How Vilebrequin Reinvented Swimwear

It was a simple romantic quest that gave birth to the brand we can thank for swimwear that’s as far detached as can be from the Australianism, “budgie smugglers”.
How Vilebrequin Reinvented Swimwear
If Vilebrequin were a song, according to its CEO and designer Roland Herlory, it would be Serge Gainsbourg’s Sous le Soleil Exactement: for Herlory, the hard-living poète du pop’s solar-powered hit perfectly encapsulates the French swimwear brand’s elegant, smooth “irreverencia”. If it were, on the other hand, a place – and in a sense, it is – that place would be Saint Tropez, the epicentre of 70s bon vivier where it was founded, early on in that decade. Saint Tropez in the 70s was the centre of a new world,” says Herlory, who acquired his first pair of Vilebrequin shorts as an 18th birthday present in 1981. “It was a place where a new society was being invented which was all about fun, freedom, romance. As a company, we still always look at that time and place in history for inspiration.”
Roland Herlory, CEO of Vilebrequin.
Founder Fred Prysquel outside an early Vilebrequin store, 1972.
A vintage marketing campaign for Vilebrequin.
If, meanwhile, Vilebrequin were a Shakespeare play, it would surely be a romance: one whose narrative begins with a young itinerant motoring journalist by the name of Fred Prysquel who, one summer’s day in 1971, found himself take on an amorous mission. “He fell in love with a lady in Saint Tropez, and travelled back there to seduce her,” says Herlory. “They spent one whole day on the beach, and he didn’t feel comfortable with the very tight ‘spyros’ trunks popular at the time. So, having seen what surfers in Borneo and Australia were wearing, he made for himself what would become modern swim shorts.” What happened next calls to mind the inception of the dinner jacket, whose existence can be traced to an American friend of Edward VII, James Potter, having a copy of the king’s Henry Poole evening-wear made and taking it back to Tuxedo Park in Orange County, where it became a vast hit. Prysquel’s invention proved so popular, it prompted requests for a similar pair from hoards of his companions on the coastline uniting France and Italy and, before long, he was recruiting any local woman who had a sewing machine, and sourcing ever more colourful fabrics from Africa, to keep up with demand.
The camo swim shorts, like all of Vilebrequin's shorts, feature industrial-grade metal ends on the drawstring.
Vilebrequin’s monochromatic take on beachwear, featuring a navy linen shirt and navy swim trunks.
He then persuaded his new belle, who went on to be his wife, to sell his line of vibrant swimwear in her store. The brand name he settled on for his enterprise soon after, by the way, derives from Prysquel’s erstwhile profession rather than being anything to do with the sun-broiled sands of southern France – it translates as ‘crankshaft’, Over four decades later, the name still packs the same unfathomable phonetic resonance with the company ethos, while the basic tenets of Prysquel’s vision remain the same. “In terms of design and style, we’ve retained what he originally invented,” says Herlory. “The brand still stands for seduction, comfort, freedom, attractiveness, just as it did in the beginning. For me, the secret of the brand has always been about combining fun and elegance - the patterns and colours we choose all fit in the overlap between these two concepts.” Herlory has pointed out that “You can wear a bathing suit from us with green penguins and pink elephants, and not look ridiculous”, and Vilebrequin’s gloriously brazen approach to patterns and prints knows no bounds. A collaboration with Massimo Vitali saw the Italian photographer’s enticing beach scenes transferred to swimwear. Another, with The Rolling Stones, who spent time in exile in Saint-Tropez (Mick and Bianca Jagger got married in its city hall), saw a patchwork print created from the band’s album covers, while a more recent alliance with Karl Lagerfeld conjured up less busy but equally eye-catching designs dominated by deep, vibrant blue hues. Turtles and other sea-life commonly crop up in Vilebrequin designs, and they’ve even produced a garment embroidered with gold thread. They’re no slouches on the manufacturing front, either. Turning soft cotton polyamide – their material of choice - into shorts which boast a perfect drape, whether the wearer is wet or dry, takes 32 manufacturing steps. “There are only two [fabric] printers that are able to accomplish what we need — one in Italy and one in France,” says Herlory, “and we always make sure that the pattern on the back pockets line up perfectly with the rest.” Other neat touches include the linings having no seams, which makes for a better feel - these garments are designed to be like a second skin – and two metal eyelets in the back that release air, so they never inflate underwater. There’s more to Vilebrequin’s passion for all things coastal than its aesthetics and brand ethos. An ongoing commitment to preserving the very milieu Vilebrequin celebrates last year saw a new partnership forged with the charity Te Mana O Te Moana, which was founded in 2004 on the island of Moorea in French Polynesia, and aims to save sea turtles and to raise local awareness when it comes to their protection. It’s a more serious side to the brand, and one which comes at no expense to that ethos of weapons-grade fun and freedom, first conjured up by a love-struck young Frenchman in 1971 and these days finding ever more flamboyant, diverse and elegant modes of expression.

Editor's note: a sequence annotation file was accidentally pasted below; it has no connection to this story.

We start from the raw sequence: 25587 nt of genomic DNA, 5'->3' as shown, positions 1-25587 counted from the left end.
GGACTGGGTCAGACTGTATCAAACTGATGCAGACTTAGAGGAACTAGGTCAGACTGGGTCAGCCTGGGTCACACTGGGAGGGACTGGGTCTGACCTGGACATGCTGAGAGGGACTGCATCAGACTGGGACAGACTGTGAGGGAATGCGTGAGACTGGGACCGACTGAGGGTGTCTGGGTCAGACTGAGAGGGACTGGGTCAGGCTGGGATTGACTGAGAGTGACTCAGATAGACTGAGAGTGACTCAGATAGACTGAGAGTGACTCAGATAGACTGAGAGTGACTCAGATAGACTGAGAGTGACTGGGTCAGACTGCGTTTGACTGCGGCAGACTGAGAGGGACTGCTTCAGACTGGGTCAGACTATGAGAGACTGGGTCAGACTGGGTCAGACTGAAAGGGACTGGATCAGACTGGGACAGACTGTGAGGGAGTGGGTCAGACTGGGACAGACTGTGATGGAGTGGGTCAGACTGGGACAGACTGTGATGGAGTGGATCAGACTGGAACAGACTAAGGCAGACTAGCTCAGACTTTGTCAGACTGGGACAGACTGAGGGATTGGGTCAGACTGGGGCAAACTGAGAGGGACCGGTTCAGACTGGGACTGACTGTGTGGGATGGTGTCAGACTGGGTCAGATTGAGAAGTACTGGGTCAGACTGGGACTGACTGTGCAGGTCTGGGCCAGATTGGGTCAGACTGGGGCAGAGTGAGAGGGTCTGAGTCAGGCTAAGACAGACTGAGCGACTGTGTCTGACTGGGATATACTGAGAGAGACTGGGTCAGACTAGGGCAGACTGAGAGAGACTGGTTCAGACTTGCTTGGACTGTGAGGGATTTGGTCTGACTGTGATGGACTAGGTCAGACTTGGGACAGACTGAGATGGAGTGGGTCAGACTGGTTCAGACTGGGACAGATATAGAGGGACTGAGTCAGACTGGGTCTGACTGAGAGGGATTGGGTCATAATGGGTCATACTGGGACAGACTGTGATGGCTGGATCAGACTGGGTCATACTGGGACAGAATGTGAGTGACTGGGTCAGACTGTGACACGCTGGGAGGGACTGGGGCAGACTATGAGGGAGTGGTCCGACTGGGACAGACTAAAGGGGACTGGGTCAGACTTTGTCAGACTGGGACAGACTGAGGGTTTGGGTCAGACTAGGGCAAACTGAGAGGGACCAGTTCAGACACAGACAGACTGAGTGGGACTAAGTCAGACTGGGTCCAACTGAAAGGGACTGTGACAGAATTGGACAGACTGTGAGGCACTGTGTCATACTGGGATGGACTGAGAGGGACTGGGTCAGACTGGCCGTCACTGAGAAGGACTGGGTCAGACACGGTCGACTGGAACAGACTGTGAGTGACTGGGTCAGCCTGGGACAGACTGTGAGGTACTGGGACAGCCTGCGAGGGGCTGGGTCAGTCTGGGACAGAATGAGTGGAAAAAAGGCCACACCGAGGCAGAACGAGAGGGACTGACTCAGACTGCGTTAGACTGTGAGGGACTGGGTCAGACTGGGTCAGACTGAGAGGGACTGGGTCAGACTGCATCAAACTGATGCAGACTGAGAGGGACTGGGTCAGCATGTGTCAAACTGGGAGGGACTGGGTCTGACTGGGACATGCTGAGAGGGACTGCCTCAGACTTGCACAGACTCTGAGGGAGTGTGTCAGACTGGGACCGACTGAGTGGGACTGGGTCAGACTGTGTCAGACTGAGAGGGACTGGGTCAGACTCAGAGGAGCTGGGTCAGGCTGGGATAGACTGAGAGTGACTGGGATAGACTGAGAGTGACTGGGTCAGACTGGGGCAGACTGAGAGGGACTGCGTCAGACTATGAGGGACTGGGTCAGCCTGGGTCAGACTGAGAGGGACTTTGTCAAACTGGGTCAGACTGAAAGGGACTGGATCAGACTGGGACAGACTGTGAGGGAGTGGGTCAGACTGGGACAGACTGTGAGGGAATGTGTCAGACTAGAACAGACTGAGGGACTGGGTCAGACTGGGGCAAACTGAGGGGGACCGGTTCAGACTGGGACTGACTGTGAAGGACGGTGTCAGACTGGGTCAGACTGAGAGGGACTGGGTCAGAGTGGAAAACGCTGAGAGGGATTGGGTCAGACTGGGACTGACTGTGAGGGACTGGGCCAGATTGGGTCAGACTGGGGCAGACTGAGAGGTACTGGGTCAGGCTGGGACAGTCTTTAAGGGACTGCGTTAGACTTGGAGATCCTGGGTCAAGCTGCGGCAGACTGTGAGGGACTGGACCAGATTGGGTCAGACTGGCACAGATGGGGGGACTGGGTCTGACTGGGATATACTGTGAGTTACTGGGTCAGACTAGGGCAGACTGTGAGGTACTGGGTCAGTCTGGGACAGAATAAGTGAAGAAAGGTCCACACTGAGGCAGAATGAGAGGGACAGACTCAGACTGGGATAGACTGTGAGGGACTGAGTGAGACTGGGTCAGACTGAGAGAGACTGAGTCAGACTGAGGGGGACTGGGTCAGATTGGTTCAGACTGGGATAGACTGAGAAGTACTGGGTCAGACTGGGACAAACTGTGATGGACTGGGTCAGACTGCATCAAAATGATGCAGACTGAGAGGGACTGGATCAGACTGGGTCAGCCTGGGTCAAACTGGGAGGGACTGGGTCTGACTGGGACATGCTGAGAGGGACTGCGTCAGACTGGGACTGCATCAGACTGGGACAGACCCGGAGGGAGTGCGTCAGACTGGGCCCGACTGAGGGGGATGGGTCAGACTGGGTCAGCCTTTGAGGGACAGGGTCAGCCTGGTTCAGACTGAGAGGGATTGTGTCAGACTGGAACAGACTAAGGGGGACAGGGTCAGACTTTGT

The Rake, Vilebrequin
The Vilebrequin X The Rake camouflage shorts, featuring exemplary pattern matching on the rear pocket.